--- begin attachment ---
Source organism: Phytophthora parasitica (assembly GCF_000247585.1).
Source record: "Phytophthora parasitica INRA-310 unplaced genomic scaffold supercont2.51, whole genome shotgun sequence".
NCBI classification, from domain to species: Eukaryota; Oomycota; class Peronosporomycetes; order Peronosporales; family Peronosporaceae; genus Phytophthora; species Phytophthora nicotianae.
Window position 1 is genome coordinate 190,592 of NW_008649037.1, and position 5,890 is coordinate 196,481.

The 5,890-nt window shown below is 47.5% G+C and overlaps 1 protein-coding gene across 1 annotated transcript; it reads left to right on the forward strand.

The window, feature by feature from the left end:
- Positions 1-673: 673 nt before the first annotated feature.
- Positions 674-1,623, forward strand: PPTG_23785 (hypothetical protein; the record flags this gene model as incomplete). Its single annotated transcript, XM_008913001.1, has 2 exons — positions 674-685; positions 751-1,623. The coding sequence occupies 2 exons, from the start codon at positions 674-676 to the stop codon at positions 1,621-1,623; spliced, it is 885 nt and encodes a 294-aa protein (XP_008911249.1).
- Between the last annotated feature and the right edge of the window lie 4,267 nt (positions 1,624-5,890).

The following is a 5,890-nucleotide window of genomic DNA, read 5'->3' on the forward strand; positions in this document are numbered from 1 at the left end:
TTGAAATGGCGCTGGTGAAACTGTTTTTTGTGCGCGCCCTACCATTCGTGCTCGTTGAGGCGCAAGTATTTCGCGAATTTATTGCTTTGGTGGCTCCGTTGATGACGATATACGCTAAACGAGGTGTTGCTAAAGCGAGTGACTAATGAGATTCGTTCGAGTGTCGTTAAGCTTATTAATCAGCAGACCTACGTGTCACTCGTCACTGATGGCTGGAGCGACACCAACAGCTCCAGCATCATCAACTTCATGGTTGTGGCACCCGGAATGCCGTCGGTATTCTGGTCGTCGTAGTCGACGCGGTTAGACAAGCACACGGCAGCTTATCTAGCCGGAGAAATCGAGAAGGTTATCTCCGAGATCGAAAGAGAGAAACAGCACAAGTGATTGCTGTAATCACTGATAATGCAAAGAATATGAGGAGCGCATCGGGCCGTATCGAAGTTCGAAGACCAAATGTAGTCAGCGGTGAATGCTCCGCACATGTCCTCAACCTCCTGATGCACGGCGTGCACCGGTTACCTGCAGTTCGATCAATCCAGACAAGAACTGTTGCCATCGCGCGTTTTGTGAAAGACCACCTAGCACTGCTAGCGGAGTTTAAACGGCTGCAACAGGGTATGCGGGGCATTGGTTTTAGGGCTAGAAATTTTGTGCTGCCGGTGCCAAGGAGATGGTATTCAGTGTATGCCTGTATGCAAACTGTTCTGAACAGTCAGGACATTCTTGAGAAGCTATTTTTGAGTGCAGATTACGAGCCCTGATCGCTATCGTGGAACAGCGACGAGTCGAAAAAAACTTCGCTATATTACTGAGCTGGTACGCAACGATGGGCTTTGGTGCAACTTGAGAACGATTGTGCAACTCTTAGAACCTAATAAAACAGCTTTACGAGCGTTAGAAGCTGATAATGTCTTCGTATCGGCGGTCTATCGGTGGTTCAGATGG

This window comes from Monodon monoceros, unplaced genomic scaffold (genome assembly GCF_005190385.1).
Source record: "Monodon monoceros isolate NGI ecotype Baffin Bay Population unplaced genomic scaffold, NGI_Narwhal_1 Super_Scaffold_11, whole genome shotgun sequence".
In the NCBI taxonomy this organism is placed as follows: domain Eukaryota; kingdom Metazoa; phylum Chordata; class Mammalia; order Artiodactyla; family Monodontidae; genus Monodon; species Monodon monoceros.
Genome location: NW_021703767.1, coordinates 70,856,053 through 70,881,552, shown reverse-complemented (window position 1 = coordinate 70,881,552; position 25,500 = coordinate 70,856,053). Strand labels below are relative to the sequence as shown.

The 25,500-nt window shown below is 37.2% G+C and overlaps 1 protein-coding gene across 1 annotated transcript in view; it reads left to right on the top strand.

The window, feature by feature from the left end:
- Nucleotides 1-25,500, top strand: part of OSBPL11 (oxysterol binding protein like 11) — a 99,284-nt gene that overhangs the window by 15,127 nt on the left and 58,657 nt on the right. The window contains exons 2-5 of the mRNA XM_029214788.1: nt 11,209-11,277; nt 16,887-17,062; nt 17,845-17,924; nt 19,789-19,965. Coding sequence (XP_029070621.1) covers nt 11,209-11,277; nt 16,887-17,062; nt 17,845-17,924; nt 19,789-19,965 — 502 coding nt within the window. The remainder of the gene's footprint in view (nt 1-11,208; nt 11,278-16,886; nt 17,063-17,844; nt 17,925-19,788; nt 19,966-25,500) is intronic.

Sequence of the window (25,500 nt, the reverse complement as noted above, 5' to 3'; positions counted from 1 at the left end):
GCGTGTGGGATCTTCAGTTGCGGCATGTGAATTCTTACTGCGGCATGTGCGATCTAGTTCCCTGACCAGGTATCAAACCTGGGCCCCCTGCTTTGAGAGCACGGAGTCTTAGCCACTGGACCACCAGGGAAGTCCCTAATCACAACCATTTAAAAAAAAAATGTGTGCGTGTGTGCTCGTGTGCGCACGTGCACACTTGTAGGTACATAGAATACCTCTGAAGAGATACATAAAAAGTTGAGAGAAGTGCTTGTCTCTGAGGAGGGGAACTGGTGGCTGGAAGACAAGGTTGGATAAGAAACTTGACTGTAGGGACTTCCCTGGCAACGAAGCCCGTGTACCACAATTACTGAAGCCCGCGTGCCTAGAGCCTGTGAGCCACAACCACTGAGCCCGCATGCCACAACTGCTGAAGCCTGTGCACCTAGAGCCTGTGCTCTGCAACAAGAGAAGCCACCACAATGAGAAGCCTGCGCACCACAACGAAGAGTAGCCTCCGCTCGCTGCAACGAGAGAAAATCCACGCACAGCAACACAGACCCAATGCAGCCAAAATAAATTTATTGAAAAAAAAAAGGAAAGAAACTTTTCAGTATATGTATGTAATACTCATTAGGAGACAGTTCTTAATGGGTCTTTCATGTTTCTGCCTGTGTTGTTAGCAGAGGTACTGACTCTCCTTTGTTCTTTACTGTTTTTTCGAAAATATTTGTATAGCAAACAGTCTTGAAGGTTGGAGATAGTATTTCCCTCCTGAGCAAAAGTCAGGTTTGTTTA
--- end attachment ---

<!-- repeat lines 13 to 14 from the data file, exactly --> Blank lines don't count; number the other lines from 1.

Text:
Source record: "Monodon monoceros isolate NGI ecotype Baffin Bay Population unplaced genomic scaffold, NGI_Narwhal_1 Super_Scaffold_11, whole genome shotgun sequence".
In the NCBI taxonomy this organism is placed as follows: domain Eukaryota; kingdom Metazoa; phylum Chordata; class Mammalia; order Artiodactyla; family Monodontidae; genus Monodon; species Monodon monoceros.